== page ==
by Gail Shister ’74
It may be très chic now, but “lesbian motherhood” was an oxymoron when my wife and I decided to start a family in 1985.
In those days, artificial insemination was a rarity for lesbians, even in Philadelphia, City of Brotherly Love and Sisterly Affection. Yet we were used to being pioneers, having been married by a Reconstructionist rabbi in 1982. (We later divorced.)
For me in particular, breaking barriers was simply the cost of doing business. As one of the first women sportswriters as well as one of the first openly gay reporters, I had survived wars on two fronts — gender and sexual orientation. How tough could lesbian motherhood be?
As usual, my bravado was matched only by my naiveté.
Where would we get the sperm? Should we use an anonymous donor? What about the birth certificate — would we both be listed as the mother? Most important, where would we register for baby gifts?
About the only thing we did know was that I would be second chair for this, the most important trial of our lives. No issue there; I’m a pansy when it comes to pain.
For all the other questions — seen and unforeseen — there were no quick answers. We were in a situation without precedent. With no foremothers for guidance, we had to make it up as we went along.
The first challenge was finding the sperm. My wife was an OBGYN, so she had plenty of connections to fertility clinics in the city. In her professional life, however, she was in the closet, and coming out to her peers was not an option.
Moreover, some clinics would not serve an unmarried heterosexual woman, never mind a lesbian couple. In many cases, lesbians had to pretend they were straight to get the goods.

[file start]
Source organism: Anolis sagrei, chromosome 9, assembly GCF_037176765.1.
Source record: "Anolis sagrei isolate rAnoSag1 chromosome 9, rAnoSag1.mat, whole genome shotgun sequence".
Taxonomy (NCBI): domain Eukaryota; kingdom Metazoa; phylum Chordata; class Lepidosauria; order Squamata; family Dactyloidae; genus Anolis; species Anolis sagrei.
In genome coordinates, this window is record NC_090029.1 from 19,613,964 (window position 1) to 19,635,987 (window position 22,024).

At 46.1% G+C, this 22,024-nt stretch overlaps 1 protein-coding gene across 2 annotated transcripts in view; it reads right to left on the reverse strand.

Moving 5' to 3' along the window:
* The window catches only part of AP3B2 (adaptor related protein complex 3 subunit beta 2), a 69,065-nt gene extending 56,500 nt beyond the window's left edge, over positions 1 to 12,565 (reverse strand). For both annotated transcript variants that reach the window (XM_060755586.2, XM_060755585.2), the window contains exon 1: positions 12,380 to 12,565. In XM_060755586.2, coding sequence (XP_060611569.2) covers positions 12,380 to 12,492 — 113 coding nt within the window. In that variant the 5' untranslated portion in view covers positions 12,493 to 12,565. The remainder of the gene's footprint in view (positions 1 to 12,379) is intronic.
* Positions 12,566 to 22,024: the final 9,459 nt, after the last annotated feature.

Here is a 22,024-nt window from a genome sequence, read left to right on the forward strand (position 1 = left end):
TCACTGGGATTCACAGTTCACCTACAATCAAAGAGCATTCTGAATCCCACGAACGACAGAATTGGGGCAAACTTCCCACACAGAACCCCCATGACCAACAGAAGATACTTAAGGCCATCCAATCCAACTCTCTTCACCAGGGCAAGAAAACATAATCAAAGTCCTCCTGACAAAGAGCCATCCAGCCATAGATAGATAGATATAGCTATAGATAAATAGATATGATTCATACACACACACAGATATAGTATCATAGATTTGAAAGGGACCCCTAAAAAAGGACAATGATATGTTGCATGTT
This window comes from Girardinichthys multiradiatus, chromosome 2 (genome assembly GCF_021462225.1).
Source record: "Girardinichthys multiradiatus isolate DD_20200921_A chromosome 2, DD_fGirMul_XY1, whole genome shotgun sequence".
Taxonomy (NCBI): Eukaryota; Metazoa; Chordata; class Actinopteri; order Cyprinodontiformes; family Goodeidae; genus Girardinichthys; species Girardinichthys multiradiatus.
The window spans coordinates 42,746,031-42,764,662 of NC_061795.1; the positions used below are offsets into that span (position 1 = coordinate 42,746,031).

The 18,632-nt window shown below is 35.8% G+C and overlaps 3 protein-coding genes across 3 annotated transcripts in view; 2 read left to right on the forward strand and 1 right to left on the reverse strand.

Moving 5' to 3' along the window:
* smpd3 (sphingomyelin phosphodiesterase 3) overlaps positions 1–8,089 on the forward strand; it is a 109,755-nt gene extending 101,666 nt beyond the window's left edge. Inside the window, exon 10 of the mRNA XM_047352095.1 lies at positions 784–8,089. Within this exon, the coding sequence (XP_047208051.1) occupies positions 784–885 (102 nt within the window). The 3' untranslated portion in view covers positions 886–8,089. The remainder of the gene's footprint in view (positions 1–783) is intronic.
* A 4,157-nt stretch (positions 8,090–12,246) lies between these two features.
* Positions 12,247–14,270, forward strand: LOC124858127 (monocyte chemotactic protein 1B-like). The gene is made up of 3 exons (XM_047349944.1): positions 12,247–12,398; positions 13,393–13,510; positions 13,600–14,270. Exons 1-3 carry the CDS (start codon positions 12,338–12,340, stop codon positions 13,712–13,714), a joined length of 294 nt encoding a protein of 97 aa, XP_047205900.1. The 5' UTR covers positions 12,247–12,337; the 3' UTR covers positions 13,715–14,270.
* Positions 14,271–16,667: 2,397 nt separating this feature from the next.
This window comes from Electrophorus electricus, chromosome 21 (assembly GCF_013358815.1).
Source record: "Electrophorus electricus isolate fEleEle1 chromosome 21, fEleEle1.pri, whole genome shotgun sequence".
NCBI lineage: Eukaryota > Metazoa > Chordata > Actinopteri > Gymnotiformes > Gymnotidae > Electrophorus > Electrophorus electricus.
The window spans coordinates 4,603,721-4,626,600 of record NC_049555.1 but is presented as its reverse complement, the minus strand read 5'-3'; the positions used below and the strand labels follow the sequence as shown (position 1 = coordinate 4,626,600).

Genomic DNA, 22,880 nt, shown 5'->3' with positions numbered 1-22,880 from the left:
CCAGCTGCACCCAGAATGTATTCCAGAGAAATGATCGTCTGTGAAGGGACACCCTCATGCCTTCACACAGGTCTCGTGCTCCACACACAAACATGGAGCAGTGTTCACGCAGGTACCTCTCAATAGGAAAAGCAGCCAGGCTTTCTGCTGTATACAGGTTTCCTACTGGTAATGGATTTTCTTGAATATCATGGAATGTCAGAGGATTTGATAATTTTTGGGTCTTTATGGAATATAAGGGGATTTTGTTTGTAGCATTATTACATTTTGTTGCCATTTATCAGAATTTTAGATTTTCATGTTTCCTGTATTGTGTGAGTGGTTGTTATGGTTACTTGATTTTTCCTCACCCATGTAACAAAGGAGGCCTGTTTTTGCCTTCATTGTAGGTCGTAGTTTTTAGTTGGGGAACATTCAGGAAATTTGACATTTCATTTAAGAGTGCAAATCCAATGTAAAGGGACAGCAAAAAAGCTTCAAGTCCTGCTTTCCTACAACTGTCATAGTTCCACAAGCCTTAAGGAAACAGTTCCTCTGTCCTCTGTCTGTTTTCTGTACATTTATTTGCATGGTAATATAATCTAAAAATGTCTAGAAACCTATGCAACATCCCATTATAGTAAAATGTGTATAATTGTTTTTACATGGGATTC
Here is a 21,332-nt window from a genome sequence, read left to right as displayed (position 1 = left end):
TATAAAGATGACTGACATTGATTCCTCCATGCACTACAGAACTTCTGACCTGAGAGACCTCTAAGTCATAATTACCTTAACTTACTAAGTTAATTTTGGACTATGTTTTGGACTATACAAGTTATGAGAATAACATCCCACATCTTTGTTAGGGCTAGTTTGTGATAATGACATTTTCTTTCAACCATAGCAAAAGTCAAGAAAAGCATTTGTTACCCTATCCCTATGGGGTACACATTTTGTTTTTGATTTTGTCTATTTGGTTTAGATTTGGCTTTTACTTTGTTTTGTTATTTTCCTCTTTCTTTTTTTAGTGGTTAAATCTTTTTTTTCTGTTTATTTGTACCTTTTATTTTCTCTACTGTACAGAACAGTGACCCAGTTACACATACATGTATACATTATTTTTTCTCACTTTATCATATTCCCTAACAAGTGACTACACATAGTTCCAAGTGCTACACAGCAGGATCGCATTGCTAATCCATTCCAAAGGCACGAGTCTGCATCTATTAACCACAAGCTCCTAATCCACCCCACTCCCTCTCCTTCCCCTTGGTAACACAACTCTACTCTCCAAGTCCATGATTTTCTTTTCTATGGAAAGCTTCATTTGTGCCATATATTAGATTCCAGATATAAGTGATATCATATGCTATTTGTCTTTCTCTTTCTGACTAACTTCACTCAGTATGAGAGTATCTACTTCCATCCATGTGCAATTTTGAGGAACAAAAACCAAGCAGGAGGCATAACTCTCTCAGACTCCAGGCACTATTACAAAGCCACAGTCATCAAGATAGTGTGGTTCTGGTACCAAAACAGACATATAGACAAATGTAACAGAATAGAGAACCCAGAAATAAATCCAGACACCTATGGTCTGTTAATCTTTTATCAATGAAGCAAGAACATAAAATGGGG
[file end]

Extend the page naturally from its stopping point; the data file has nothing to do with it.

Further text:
Eventually, we found a gay-friendly clinic. But before we could begin the inseminations, we had two more important decisions: Did we want to know the identity of our donor? And would we choose fresh or frozen? (Sperm, not yogurt.)
After consulting our attorney, we opted for anonymity. The last thing we wanted was some man showing up years down the road, claiming parental rights. No thanks, daddy-o. And we went with frozen sperm. Though less motile, it better fit our hectic schedules.
Our donor requirements were simple — a Jewish Ivy League graduate, able to leap tall buildings in a single bound. We perused profiles of numerous candidates, including one who said he was an Olympic swimmer. What better sign for a potential donor?
Over the first few cycles, we did the inseminations ourselves at home. It felt like an episode of “Seinfeld.” My wife calmly inserting the speculum into herself, then warming the pipette in her hands. Me, between her legs with a flashlight, searching for the opening to her cervix. “Dr. Livingstone, I presume?” I said, looking to add some levity to what was, to that point, merely a civil cervix exam.
After six unsuccessful cycles, we went the fresh route. This made for trickier scheduling. My wife had to be at the clinic within two hours of a collection, and she couldn’t always make it.
A few anxious cycles later, we learned that our little swimmers had reached the finish line. Score! We were ecstatic mothers-to-be.
Then came labor. My wife had warned me that OB-GYNs always have complications, and, of course, she was right. Without going into the gory details, it took three separate trips to the hospital before 8-pound, 4-ounce Elizabeth arrived via Caesarean section.
Since I could not legally adopt our baby girl, on the advice of our lawyer the birth certificate listed me as “father,” as proof that I had been in her life since her birth. (Years later, I was able to have both her mothers designated as “parents.”)
We held a naming ceremony, officiated by the same rabbi who married us. Inspired by our example, she and her wife soon gave birth to their own child, followed by another. We had started a trend. Now there are legions of “gaybies,” some with kids of their own.
Like any proud mom, I think my daughter is the world’s most spectacular offspring. After graduating in the top 10 of her class at Bryn Mawr, she is in the second year of a PhD program in psychology at the University of Virginia. Naturally, having grown up surrounded by neurotic lesbians, she wants to be a therapist.
When she was 7, she calmly informed me that, when she grew up, she intended to marry a man. I asked her why. She said, “Because I want to be different from all my parents.”
Different, yet the same. I wouldn’t have it any other way.
Gail Shister is a senior writing fellow at the University of Pennsylvania. Previously, she was a Philadelphia Inquirer columnist for 25 years.